* Gold of the ComicBook/MetalMen. The other Metal Men all have very loud personalities (except for Copper, but she's new); Gold's personality seems limited to "being the leader, and all that that entails."
** In the New 52 version, he does have a unique personality: namely, he's a preening narcissist who thinks gold is ''obviously'' the best metal, and so appointed himself the leader.
* In ''ComicBook/TheAuthority'', Jack Hawksmoor takes over as leader after Jenny Sparks dies, and proceeds to be several orders of magnitude less interesting than her. All the other characters have recognisable personalities, story arcs, and motivations. Jack just has his powers and a tendency to brood.

[[folder: Film]]
* ''Film/XMenFilmSeries'': Played straight with [[Characters/XMenFilmSeriesProfessorCharlesXavier Professor Charles Xavier]] in [[Film/XMen1 the]] [[Film/X2XMenUnited original]] [[Film/XMenTheLastStand trilogy]], where he's a StaticCharacter who doesn't really get to be more than TheMentor to the X-Men. It's averted with the [[Film/XMenFirstClass First]] [[Film/XMenDaysOfFuturePast Class]] [[Film/XMenApocalypse trilogy]], where he's upgraded to the HeroProtagonist and becomes a RoundedCharacter.
* Duke from ''Film/GIJoeTheRiseOfCobra'', who comes off as rather flat compared to his more quirky teammates.
* ''Film/StarWars'': Poor Luke Skywalker has never been as popular as [[TheLancer Han Solo]], [[MemeticBadass Boba Fett]], [[OldMaster Yoda]], or even [[RobotBuddy R2D2]].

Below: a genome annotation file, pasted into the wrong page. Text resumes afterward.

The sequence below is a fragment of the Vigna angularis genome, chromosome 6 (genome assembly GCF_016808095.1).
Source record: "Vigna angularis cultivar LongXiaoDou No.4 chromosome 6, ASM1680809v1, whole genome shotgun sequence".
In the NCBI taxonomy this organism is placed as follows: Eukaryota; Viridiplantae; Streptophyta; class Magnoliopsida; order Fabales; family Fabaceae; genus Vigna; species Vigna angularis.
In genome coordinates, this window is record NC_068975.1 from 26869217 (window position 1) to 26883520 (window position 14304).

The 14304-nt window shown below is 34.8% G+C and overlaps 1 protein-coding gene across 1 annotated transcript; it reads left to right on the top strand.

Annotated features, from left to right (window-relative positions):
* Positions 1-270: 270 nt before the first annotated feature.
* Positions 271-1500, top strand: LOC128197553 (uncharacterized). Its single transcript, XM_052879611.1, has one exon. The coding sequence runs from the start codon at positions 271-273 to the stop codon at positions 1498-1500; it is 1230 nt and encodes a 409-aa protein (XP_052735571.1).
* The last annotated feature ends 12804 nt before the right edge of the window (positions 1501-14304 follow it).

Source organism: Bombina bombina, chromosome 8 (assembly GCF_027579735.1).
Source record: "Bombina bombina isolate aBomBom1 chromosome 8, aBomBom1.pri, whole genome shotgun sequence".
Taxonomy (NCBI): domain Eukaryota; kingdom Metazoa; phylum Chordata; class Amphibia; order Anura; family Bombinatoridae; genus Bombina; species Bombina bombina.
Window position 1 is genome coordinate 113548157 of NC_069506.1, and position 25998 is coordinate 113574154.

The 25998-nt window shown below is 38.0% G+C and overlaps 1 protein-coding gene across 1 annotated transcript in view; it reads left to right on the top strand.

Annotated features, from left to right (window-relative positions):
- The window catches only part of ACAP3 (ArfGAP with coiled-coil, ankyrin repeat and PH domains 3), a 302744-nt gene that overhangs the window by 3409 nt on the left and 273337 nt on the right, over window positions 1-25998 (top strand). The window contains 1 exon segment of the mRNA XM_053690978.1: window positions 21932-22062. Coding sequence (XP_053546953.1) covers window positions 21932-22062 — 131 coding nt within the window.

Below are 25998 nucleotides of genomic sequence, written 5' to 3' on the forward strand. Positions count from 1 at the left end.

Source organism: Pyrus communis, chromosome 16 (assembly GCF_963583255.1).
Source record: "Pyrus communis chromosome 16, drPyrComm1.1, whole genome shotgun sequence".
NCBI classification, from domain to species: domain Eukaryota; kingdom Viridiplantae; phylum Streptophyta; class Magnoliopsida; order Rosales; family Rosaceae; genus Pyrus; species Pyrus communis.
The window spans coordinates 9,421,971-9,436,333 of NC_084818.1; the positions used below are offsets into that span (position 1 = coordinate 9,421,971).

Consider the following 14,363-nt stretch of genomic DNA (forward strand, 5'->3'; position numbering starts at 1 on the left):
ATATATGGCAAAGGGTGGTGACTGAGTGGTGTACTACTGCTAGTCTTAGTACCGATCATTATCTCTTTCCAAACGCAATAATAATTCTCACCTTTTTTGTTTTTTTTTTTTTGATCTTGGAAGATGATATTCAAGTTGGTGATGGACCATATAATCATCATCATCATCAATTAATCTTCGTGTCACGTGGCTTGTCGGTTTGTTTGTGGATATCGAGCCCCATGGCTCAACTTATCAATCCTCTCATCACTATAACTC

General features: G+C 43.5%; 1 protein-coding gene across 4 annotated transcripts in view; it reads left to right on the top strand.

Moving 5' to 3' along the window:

* ''Film/JasonAndTheArgonauts'': Apollonius of Rhodes' take was fresh-faced kid Jason with no exploits to his name, is put in charge of this all-star team of established Greek heroes. He can't help but come across as bland in comparison.

* ''Literature/{{Animorphs}}'':
** While Jake seems like this to his teammates, his inner conflicts resulting from his position and ShootTheDog tendencies make him a subversion of this trope. This is especially brought to light when he [[spoiler: orders his (Yeerk-infested) brother killed and starts committing war crimes against the Yeerks.]]
** Discussed as early as book 16 (of 54) - Cassie tries to convince Jake that he doesn't have to be like this 24/7, but he disagrees. If he admits that he's scared, then so can everyone else, at which point the whole team will be paralysed.
* Tom Corbett, SpaceCadet. Despite being the title character, a clean-cut all-American boy and TheSmartGuy, his negligible personality is overwhelmed by those of his much more colorful and assertive teammates.
* Bridei of Juliet Marillier's Bridei Chronicles.
* Rand, the hero of Literature/TheWheelOfTime, is a deconstruction of both this and TheChosenOne, since for much of the later part of the series, aside from his comparatively bland personality outside of his friends, he was literally going insane as a result of all the pressure he was under. [[spoiler: He did finally get better, though, and now acts more like a wise beyond his years holy warrior than anything]].